Baslow and Curbar Edges leading up the Derwent Valley. Peak District National Park
Thatched cottages in Baslow. Peak District National Park.
Capability Brown landscape. Chatsworth Park. Peak District National Park.
Agricultural Crops below Baslow Edge. Peak District National Park.
I don’t really associate the Peak District National Park with the chocolate box type image so eponymous of places such as the Cotswolds, but turn a corner in Baslow in the White Peak and there they are.
Standing on Baslow Edge looking up to Curbar the eye gets drawn to the horizon and the Upper Derwent Vally with Derwent Edge clearly visible. Just below Baslow Edge are fields of wheat and barley, not something normally associated with the Peak but obviously a need exists.
Dropping down in to Baslow and over the tiny bridge then a right to walk into Chatsworth Park and there are cottages with thatched roofs with hanging eaves, just waiting for the photo-op and the man from the Derbyshire Clotted Cream Company to come along and slap the picture on a box.
Go through the kissing gate and its is straight into a fantasy land, created by Capability Brown. You always know when you are in park land just by looking at the position and height of the trees. For all it tries to be natural it still looks staged.
In the 1700’s the first baseline for triangulation was measure on Hounslow Heath. It first used wooden then iron and finally glass rods for better accuracy to measure the baseline of the first triangle. Subsequent triangulations formed new baselines, then in 1936 a whole new system of triangulation was developed by Ordnance Survey along with a whole new set of markers on the ground for the triangulation points.
The last triangulation of Britain took place between 1935 and 1962 with the now familiar triangulation pillar being used for the first time. Along with the pillars there were several other types of markers employed for the survey points.
Buildings were often used, especially ones which would not probably be pulled down in the future, churches were a favourite, Bakewell was one, as was the Hunting Tower and its flagstaff on the Chatsworth estate.
Fundamental Benchmarks were the cornerstone of the whole system, these were protected by iron fencing. The FBM as they were known were seated on bedrock and were used as definitive levelling points as the one on the Mortimer Road on Broomhead Moor.
Surface Blocks like the one at Hollingworth Head, there is also one near Big Moor formed part of the triangulation measurements. They lie close to the surface but are hard to find as they are often covered with grass. Even harder to find are Surface Bolts such as the Laddow Rocks one. It is amazing that a small bolt has survived all this time.
And sometimes a triangulation point just isn’t one. This is the case of the Hey Edge Pillar which is marked on the map as a Pillar, but does not have the blue triangle on the map. That is because whilst it was built it was never used for triangulation. It was used for levelling, but as I have said that is a totally different set of measurements. Hence it does not qualify as a trig point to Ordnance Survey.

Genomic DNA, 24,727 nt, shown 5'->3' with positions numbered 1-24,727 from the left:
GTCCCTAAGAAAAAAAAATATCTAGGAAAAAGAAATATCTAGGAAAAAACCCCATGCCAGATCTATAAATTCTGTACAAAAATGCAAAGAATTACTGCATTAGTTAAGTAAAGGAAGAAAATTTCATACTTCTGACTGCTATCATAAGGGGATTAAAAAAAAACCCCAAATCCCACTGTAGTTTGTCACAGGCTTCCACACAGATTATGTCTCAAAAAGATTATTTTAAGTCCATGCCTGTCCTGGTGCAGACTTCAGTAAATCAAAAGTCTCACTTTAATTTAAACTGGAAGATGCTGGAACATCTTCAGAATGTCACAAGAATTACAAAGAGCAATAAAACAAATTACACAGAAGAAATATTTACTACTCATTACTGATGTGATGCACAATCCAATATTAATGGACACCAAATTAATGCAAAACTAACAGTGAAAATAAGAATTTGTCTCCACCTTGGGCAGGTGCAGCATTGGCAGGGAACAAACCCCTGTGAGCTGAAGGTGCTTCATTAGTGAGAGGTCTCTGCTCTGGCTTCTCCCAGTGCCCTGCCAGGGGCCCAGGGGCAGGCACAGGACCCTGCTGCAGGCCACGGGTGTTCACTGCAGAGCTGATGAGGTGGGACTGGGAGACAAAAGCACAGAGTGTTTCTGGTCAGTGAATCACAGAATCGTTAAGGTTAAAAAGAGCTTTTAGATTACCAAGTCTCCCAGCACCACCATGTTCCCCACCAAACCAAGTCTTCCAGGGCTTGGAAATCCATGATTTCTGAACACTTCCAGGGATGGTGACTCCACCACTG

Nowadays with GPS triangulation by hand is no longer required and the Ordnance Survey network of triangulation points is falling in to disuse, apart from a few that is. The Triangulation Pillar at Harland South forms part of the Global Positioning System network, as does the Fundamental Benchmark on Broomhead Moor. So even though GPS is now the dominant measuring system for position, it still relies on spots on the ground for accuracy.
I like collecting things. Triangulation points are a favourite along with benchmarks that can be found along a walk or near to one.
There is something very satisfying about reaching a trig pillar, partly I guess because they invariably involve a walk up hill and a reward of sweeping views, weather permitting. There are 84 pillars within the Peak District National Park boundary and many more triangulation points and thousands more benchmarks.
Some are not shown on maps with the traditional blue triangle, the one at Hey Edge for instance, built but never used for triangulation, but was used for levelling, so does it not qualify for the blue triangle.
Some triangulation points are not even pillars. One of my walks takes in the Hunting Tower on the Chatsworth Estate, the triangulation point being the flagstaff. Another is the centre of the spire of All Saints Church in Bakewell.
With the advent of GPS the triangulation pillar network became largely redundant, but a few still do have a purpose. The pillar at Harland South, levelling bracket number 2998 is part of the Global Positioning Network and as such is protected by Ordnance Survey. A plate informs the visitor that any damage should be reported to the phone number.
Triangulation points always come in a minimum of three so a favoured walk of mine takes in the Hunting Tower at Chatsworth, the pillar at Birchen Edge along with the Three Ships and the pillar at Harland South, passing Hobs House, one of the first ancient monuments to have legal protection in the UK, on the way. Two pillars, one part of the Global Positioning System and one flagstaff on a hunting tower. Not bad for a day out.
Last year I started to collect all the Ordnance Survey triangulation points in the Peak District National Park boundary. I am about half way through now, although it was supposed to be finished within the year, but the days ran away with me.
There are 94 points if memory serves me correctly. The points are buildings, surface blocks, pins and the king of all tick list features, triangulation pillars.